I hereby vow not to ever become complacent about basic hygiene rules that could keep a baby safe, no matter how many kids I get to have. I wish that was just a given, and that I wouldn't have to tell people that. I'm really surprised to learn that so many people think it's so overly protective to ask for simple hand-washing. (Oh, and if I hear the tired old excuses about how the baby needs to get smothered in germs so she can develop her immune system one more time, I'll whack someone with my diaper bag.)

P.S. Sara, no way am I showing off my bald spots. But here's a fun one from today where you really can't tell what my hair looks like...

Monday, July 09, 2007

Hair Today

There's a lot of stuff no one tells you about pregnancy until it's too late. I have run headlong into the latest one this week: somewhere around month 3 of your baby's life, YOU GO FRICKIN' BALD.

I had learned that you lose hair after giving birth, but thought that was no big deal because you actually hold onto a lot of hair during pregnancy, making it super-full. I had great pregnancy hair. Only fair to lose it afterwards, I figured. But no. I'm not just losing the extra hair I gained. I have two actual, factual bald spots now, right above my temples. The rest of my hair is breaking and looks horribly damaged and thin all of a sudden, so I went ahead and did the cliched thing-- I got a "mom cut." I didn't mean to. The stylist actually apologized while cutting it. And it looks... bad.

That's the sad thing about hair-- it takes so long to grow it back if you want it long (and I do). I need to cut it even shorter to get past the damaged parts, but it would take at least a year and a half to get it back to where it was a few weeks ago (halfway down my back).

Ah, well. Maybe bald spots will get trendy...

Sunday, July 08, 2007

Mail Woes

This is one of those deflating moments you never really think about when you're in the honeymoon stage of book publishing-- you know, the time between when you sign the contract and the first month or so after the book comes out. Those months are so full of possibilities. Then, there you are five years later with an unearned-out advance and a statement showing that you've managed to lose money in the last 6 months.

How, you ask? Simple: the number of returns exceed the number of sales.

"Returns" doesn't mean that a customer returned the book. It means that the book was sitting around on the bookstore shelf and someone who works in the bookstore finally decided it was just taking up space there and probably would never sell, so they get to return it to the publisher for full credit at any time. I guess some of those stores have been hanging onto the book for the full five years. Nice of them, really.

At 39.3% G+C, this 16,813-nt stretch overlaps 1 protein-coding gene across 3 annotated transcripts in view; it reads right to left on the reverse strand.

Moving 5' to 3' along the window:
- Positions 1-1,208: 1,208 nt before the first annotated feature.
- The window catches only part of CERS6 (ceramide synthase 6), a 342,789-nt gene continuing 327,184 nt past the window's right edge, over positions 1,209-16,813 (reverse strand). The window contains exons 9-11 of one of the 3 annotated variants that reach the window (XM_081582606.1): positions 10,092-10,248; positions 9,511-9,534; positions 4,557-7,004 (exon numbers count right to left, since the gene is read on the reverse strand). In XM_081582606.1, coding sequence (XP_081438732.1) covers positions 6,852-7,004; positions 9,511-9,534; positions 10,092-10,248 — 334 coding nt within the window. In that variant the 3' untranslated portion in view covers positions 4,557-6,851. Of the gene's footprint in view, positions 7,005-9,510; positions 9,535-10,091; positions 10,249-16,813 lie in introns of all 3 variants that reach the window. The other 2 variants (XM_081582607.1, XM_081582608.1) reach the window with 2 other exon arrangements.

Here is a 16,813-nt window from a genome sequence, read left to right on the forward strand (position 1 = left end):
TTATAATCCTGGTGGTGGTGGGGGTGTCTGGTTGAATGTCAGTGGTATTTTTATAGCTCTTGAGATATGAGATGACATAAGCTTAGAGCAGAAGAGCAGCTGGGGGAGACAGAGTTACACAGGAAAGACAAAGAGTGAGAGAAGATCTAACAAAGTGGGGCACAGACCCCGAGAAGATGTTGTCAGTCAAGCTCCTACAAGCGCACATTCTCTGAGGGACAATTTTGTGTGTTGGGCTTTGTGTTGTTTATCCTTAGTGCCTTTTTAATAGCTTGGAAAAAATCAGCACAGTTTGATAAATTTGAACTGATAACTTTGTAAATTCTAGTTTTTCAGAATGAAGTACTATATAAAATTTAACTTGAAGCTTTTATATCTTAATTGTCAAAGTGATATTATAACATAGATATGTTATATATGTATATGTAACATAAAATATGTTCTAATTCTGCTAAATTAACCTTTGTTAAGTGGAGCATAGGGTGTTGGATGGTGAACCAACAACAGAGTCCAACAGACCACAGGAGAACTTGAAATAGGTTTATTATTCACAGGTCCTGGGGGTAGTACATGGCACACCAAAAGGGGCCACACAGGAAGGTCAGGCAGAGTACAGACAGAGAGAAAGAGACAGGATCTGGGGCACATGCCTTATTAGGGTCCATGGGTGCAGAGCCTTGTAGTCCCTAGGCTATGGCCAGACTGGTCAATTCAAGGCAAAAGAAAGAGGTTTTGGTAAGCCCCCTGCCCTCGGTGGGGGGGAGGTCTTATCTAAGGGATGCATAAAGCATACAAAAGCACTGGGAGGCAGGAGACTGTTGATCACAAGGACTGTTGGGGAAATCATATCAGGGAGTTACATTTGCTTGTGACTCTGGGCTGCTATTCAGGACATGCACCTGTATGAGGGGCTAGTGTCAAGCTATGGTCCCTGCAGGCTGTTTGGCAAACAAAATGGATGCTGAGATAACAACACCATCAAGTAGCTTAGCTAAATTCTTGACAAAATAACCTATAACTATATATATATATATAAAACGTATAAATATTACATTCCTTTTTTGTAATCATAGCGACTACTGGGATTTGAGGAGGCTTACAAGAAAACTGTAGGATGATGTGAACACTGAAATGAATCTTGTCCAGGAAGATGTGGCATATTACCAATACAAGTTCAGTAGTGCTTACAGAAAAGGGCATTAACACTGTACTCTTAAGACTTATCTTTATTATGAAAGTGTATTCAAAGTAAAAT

Anyway, there does come a point-- maybe after the first two or three royalty cycles-- where you pretty well figure out whether you're ever going to earn out. If so, then the countdown begins. You think to yourself, "Cool! I just have $340 to go before I start getting royalty checks." And you predict when that'll happen, and you fantasize about how big the check might be and for how many years you'll get to sit back and collect on the title. But if you realize it's never going to earn out, then it just feels mean for them to keep sending you statements. It's like a quarterly or biannual reminder of your failure. By about the fifth statement, you just want to say, "Okay, I get the point already! Quit rubbing it in."

"Earn out" days are always glorious, even when the checks aren't very big, because they represent the potential for lots more checks. I should probably knock on wood before I say this, but none of my books are out of print yet. Nonfiction has a longer shelf life than fiction, in most cases. So some of them have been earning modest royalties for me for several years.

But alas, today. Today the mail just taunted me, showing me that not only would I never earn out on this particular title, but that I had managed to go backward instead of forward, "owing" the publisher more money than last time. (I put "owing" in quotation marks because you don't actually pay back the publisher if the title doesn't sell enough to cover the advance. But they do show you in each statement how far you have to go to "pay back" the advance before you begin getting additional payments.)

Luckily, I accidentally sold a reprint yesterday, which cushioned the blow somewhat. Reprints are the other great bonus in a writer's life. You don't have to actually do anything except send the article out again (or, in this case, not even that-- the editor contacted me instead of the other way around), and presto: a free check. Cool, huh?